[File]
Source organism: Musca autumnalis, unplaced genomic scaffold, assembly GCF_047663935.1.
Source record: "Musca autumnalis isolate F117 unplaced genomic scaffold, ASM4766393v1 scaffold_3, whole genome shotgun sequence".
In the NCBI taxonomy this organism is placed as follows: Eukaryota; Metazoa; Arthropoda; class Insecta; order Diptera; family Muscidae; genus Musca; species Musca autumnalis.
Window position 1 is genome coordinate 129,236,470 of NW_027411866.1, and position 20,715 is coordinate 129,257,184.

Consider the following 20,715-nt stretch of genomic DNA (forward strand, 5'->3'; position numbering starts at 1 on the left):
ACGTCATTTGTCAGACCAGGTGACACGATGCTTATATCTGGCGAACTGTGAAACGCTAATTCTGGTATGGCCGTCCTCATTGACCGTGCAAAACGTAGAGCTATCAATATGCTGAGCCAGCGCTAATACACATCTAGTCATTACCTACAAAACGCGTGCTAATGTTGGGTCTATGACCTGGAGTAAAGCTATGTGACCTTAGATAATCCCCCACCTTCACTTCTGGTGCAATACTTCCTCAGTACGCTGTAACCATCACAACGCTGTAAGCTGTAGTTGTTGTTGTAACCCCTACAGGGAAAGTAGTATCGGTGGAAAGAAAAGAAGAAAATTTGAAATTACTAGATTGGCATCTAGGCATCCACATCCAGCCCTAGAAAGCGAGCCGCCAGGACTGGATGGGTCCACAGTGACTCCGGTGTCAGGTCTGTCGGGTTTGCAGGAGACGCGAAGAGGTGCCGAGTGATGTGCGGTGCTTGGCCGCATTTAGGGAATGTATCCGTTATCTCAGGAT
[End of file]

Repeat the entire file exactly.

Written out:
Source organism: Musca autumnalis, unplaced genomic scaffold, assembly GCF_047663935.1.
Source record: "Musca autumnalis isolate F117 unplaced genomic scaffold, ASM4766393v1 scaffold_3, whole genome shotgun sequence".
In the NCBI taxonomy this organism is placed as follows: Eukaryota; Metazoa; Arthropoda; class Insecta; order Diptera; family Muscidae; genus Musca; species Musca autumnalis.
Window position 1 is genome coordinate 129,236,470 of NW_027411866.1, and position 20,715 is coordinate 129,257,184.

Consider the following 20,715-nt stretch of genomic DNA (forward strand, 5'->3'; position numbering starts at 1 on the left):
ACGTCATTTGTCAGACCAGGTGACACGATGCTTATATCTGGCGAACTGTGAAACGCTAATTCTGGTATGGCCGTCCTCATTGACCGTGCAAAACGTAGAGCTATCAATATGCTGAGCCAGCGCTAATACACATCTAGTCATTACCTACAAAACGCGTGCTAATGTTGGGTCTATGACCTGGAGTAAAGCTATGTGACCTTAGATAATCCCCCACCTTCACTTCTGGTGCAATACTTCCTCAGTACGCTGTAACCATCACAACGCTGTAAGCTGTAGTTGTTGTTGTAACCCCTACAGGGAAAGTAGTATCGGTGGAAAGAAAAGAAGAAAATTTGAAATTACTAGATTGGCATCTAGGCATCCACATCCAGCCCTAGAAAGCGAGCCGCCAGGACTGGATGGGTCCACAGTGACTCCGGTGTCAGGTCTGTCGGGTTTGCAGGAGACGCGAAGAGGTGCCGAGTGATGTGCGGTGCTTGGCCGCATTTAGGGAATGTATCCGTTATCTCAGGAT